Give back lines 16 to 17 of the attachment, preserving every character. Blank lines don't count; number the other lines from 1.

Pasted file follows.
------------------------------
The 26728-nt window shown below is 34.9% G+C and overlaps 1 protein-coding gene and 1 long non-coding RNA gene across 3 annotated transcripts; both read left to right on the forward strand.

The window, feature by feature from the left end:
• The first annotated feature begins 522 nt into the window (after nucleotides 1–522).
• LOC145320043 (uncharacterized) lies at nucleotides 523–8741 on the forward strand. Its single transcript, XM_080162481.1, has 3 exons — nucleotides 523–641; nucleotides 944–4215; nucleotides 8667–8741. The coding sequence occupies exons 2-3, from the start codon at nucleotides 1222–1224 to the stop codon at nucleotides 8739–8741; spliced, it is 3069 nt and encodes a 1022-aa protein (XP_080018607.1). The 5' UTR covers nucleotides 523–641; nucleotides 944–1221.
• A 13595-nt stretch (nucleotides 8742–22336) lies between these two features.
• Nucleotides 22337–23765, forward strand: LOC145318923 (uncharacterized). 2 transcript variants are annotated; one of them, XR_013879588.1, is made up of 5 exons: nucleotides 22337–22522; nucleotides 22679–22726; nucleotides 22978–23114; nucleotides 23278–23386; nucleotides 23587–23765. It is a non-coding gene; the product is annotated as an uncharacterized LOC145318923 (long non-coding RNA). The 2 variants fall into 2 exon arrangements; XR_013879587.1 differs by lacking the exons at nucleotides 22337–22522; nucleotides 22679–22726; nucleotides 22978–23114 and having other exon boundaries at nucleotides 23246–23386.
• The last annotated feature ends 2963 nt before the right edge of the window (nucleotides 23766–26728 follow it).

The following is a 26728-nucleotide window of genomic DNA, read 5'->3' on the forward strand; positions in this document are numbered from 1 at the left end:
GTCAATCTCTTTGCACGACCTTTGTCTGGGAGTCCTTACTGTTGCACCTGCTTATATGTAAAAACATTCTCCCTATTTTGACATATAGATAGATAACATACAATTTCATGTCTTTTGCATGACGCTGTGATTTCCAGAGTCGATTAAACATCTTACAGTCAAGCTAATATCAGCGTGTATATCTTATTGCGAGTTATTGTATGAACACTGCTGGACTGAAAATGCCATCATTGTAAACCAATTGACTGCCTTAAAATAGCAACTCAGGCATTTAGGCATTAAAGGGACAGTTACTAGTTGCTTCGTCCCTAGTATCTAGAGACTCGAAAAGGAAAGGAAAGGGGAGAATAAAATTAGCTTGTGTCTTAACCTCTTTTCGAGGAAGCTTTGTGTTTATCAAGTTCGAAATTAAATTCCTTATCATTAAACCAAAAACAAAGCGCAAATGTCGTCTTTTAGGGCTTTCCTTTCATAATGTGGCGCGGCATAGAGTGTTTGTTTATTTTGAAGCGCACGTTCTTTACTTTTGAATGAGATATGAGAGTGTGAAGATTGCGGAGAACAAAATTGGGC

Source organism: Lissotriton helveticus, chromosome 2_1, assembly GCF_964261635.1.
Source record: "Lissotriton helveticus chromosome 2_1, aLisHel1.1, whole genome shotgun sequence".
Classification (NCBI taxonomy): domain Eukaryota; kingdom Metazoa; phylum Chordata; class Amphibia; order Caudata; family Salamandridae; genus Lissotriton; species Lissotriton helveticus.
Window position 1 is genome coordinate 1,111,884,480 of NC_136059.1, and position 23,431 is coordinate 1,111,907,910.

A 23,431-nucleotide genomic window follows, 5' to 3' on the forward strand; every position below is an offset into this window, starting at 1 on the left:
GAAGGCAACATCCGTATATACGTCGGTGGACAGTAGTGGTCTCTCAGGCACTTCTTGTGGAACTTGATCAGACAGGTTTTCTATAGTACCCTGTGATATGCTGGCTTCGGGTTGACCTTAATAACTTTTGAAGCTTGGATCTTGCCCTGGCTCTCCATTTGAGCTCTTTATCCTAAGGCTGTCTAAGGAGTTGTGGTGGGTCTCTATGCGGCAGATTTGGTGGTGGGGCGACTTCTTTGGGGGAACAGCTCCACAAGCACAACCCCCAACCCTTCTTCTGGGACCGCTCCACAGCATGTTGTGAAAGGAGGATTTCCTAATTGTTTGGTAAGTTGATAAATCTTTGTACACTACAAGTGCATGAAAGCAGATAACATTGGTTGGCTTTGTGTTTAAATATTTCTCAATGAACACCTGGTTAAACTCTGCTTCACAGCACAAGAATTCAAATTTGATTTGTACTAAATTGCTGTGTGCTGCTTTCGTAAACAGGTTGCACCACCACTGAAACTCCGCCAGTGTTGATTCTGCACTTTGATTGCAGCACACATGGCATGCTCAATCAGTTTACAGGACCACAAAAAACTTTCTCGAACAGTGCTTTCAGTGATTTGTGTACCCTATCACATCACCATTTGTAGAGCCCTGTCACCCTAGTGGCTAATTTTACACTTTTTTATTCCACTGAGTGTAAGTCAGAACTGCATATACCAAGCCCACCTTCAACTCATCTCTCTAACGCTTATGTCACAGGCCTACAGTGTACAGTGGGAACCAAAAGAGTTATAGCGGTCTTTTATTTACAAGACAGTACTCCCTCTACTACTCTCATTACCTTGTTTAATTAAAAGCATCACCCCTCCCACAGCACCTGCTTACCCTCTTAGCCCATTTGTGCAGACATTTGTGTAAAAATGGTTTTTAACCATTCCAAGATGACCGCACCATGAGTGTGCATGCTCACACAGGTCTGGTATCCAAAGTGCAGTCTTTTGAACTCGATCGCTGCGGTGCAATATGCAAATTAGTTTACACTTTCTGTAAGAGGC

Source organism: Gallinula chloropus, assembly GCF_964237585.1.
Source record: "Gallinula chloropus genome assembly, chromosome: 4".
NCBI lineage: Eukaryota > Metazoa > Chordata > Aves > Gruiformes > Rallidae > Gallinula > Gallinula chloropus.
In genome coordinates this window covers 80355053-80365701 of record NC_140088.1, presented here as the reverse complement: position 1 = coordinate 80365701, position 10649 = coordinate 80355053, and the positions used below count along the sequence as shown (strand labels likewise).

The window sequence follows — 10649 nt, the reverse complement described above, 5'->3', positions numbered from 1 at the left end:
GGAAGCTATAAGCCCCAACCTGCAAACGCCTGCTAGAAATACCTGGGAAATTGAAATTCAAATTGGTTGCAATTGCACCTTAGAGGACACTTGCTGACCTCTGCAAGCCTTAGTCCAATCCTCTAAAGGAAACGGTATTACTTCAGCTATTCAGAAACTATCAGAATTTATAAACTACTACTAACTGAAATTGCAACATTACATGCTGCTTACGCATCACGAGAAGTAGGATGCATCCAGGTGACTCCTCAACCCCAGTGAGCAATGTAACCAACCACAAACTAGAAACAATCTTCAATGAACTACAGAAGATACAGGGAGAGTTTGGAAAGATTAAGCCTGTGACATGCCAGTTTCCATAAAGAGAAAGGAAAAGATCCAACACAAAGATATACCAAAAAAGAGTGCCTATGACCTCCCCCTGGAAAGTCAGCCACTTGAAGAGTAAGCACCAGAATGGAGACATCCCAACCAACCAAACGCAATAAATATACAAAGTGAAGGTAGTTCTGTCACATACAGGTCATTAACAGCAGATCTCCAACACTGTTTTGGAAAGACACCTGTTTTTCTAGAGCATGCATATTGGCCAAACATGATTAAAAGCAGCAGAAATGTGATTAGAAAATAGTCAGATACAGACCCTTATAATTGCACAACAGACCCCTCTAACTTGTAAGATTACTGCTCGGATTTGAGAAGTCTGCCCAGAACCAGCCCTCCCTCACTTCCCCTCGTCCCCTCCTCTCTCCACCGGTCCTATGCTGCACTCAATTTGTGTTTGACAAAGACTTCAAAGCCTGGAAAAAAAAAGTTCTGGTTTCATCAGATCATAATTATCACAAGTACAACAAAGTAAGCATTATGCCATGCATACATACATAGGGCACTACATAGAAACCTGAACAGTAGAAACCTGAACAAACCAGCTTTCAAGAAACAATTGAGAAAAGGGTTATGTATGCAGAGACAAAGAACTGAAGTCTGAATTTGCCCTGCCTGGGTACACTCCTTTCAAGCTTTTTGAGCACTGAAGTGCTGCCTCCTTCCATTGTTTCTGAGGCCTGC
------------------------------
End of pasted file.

Source organism: Gallinula chloropus, assembly GCF_964237585.1.
Source record: "Gallinula chloropus genome assembly, chromosome: 4".